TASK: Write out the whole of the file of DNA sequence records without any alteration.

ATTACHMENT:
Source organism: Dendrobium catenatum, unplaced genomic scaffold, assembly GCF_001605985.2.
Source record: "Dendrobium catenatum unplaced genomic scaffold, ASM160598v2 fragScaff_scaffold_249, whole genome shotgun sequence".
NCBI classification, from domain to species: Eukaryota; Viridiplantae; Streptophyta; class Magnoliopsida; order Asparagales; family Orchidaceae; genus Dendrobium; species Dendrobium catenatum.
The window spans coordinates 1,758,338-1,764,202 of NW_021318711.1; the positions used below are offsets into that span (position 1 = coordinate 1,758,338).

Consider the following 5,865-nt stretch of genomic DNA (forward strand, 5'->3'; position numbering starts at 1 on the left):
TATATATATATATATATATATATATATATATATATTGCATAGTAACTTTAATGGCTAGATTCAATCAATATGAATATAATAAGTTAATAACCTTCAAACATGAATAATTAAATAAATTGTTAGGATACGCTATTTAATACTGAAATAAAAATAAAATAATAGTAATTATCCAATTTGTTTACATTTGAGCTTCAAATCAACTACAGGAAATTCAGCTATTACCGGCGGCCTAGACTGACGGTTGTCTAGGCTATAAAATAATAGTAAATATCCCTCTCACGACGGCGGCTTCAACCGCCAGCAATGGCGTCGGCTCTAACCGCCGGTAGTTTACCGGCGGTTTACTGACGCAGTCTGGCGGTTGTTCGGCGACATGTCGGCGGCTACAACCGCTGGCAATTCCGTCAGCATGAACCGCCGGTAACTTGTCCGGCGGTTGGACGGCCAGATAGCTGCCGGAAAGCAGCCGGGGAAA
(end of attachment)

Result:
Source organism: Dendrobium catenatum, unplaced genomic scaffold, assembly GCF_001605985.2.
Source record: "Dendrobium catenatum unplaced genomic scaffold, ASM160598v2 fragScaff_scaffold_249, whole genome shotgun sequence".
NCBI classification, from domain to species: Eukaryota; Viridiplantae; Streptophyta; class Magnoliopsida; order Asparagales; family Orchidaceae; genus Dendrobium; species Dendrobium catenatum.
The window spans coordinates 1,758,338-1,764,202 of NW_021318711.1; the positions used below are offsets into that span (position 1 = coordinate 1,758,338).

Consider the following 5,865-nt stretch of genomic DNA (forward strand, 5'->3'; position numbering starts at 1 on the left):
TATATATATATATATATATATATATATATATATATTGCATAGTAACTTTAATGGCTAGATTCAATCAATATGAATATAATAAGTTAATAACCTTCAAACATGAATAATTAAATAAATTGTTAGGATACGCTATTTAATACTGAAATAAAAATAAAATAATAGTAATTATCCAATTTGTTTACATTTGAGCTTCAAATCAACTACAGGAAATTCAGCTATTACCGGCGGCCTAGACTGACGGTTGTCTAGGCTATAAAATAATAGTAAATATCCCTCTCACGACGGCGGCTTCAACCGCCAGCAATGGCGTCGGCTCTAACCGCCGGTAGTTTACCGGCGGTTTACTGACGCAGTCTGGCGGTTGTTCGGCGACATGTCGGCGGCTACAACCGCTGGCAATTCCGTCAGCATGAACCGCCGGTAACTTGTCCGGCGGTTGGACGGCCAGATAGCTGCCGGAAAGCAGCCGGGGAAA